The sociology of science

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International Encyclopedia of the Social Sciences

Edited by David L. Sills. The Macmillan Co & The Free Press, NY, 1968 pp. 92-100


by Bernard Barber


If the sociology of knowledge is defined as the part of sociology that studies the nature of and relations between different types of idea systems, on the one side, and the relations between these idea systems and a variety of institutional (or social-structural) and personality factors, on the other, then the sociology of science is one part of the sociology of knowledge. It is the part that specializes in defining the nature of scientific ideas and in describing their relations both to other kinds of ideas (e.g., ideological, philosophical, aesthetic, religious) and to various institutional and personality factors. Parsons (1951, especially chapter 8) has given us what is still the best analytic definition of idea systems in general and their several specialized subtypes, although further analysis and operational specification of his classification are necessary.

The sociology of science, as is the case with all sociology, general or special, is primarily interested in the construction of a set of highly generalized, systematic, and relatively exhaustive concepts and propositions of relationship. In this enterprise it uses data from all historical periods and all cultures, since its main concern is not with history as such, but with establishing sociological concepts and propositions. The history of science, although it always should use such explicit sociological concepts and propositions, often does not, preferring its traditional, less examined, and frequently common-sense ways of treating its materials. In either case, the history of science, both advertently and inadvertently, may be productive of materials or even of new concepts and propositions for the sociology of science, but this is not its essential task. Thus, the sociology of science and the history of science overlap but do not coincide.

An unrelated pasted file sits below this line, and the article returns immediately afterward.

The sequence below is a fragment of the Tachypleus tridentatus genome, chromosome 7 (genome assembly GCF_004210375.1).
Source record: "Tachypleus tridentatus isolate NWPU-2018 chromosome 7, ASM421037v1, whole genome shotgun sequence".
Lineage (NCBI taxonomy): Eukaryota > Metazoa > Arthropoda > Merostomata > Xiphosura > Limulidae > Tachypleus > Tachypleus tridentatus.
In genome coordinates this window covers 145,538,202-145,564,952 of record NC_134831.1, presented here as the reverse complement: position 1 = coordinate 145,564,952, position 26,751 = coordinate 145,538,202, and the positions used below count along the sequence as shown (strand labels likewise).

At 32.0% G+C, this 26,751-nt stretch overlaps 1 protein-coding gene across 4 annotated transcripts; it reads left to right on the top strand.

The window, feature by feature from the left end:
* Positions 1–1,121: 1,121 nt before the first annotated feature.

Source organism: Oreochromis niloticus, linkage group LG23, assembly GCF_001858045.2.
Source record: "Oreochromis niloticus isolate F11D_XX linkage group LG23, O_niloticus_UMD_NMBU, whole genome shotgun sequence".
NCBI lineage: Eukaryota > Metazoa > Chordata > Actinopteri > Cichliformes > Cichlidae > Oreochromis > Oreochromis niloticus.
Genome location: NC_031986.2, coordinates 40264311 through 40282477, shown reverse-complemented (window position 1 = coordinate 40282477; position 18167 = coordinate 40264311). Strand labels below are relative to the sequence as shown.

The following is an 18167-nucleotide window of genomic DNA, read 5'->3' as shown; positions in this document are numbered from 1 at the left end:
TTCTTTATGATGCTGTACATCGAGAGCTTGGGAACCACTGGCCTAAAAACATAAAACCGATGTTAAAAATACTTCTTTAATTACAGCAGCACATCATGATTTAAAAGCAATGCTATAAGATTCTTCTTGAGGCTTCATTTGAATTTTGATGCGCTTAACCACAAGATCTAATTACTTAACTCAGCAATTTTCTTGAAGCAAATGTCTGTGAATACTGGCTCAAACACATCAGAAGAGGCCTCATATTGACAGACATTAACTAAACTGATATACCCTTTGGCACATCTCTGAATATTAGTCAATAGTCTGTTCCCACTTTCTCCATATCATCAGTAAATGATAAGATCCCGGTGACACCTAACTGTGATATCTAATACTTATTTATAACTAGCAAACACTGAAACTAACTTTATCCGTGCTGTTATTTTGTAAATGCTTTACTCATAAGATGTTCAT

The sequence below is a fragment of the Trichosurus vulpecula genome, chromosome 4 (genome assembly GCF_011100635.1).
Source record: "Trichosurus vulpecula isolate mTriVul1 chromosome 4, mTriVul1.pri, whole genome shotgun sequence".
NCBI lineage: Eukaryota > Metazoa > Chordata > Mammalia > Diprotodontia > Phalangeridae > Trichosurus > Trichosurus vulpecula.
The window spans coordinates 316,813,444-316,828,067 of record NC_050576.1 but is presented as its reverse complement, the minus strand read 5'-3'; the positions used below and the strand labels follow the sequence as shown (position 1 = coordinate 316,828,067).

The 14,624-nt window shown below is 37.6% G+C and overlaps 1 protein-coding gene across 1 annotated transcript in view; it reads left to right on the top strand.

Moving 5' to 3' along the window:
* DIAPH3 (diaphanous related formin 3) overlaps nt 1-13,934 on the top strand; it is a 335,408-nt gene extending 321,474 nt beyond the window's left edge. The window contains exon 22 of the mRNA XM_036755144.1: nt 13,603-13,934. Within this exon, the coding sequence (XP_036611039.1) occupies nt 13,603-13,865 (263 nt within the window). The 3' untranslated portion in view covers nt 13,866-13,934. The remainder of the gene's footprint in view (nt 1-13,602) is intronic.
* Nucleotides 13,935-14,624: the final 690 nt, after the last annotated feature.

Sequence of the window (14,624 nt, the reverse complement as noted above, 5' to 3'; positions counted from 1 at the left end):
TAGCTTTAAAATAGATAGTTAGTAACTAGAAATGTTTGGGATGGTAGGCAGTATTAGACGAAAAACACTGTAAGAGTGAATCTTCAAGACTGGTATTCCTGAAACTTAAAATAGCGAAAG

The sociology of science, finally, is interested both in fundamental scientific ideas themselves and in the application of these fundamental ideas, or of more empirical ideas, to technology. In its study of technology, again, the sociology of science uses both historical and contemporary data, drawn from a variety of cultures, regardless of the original purpose for which these data were collected, so long as they serve its primary goal of constructing a system of analytic concepts and propositions.

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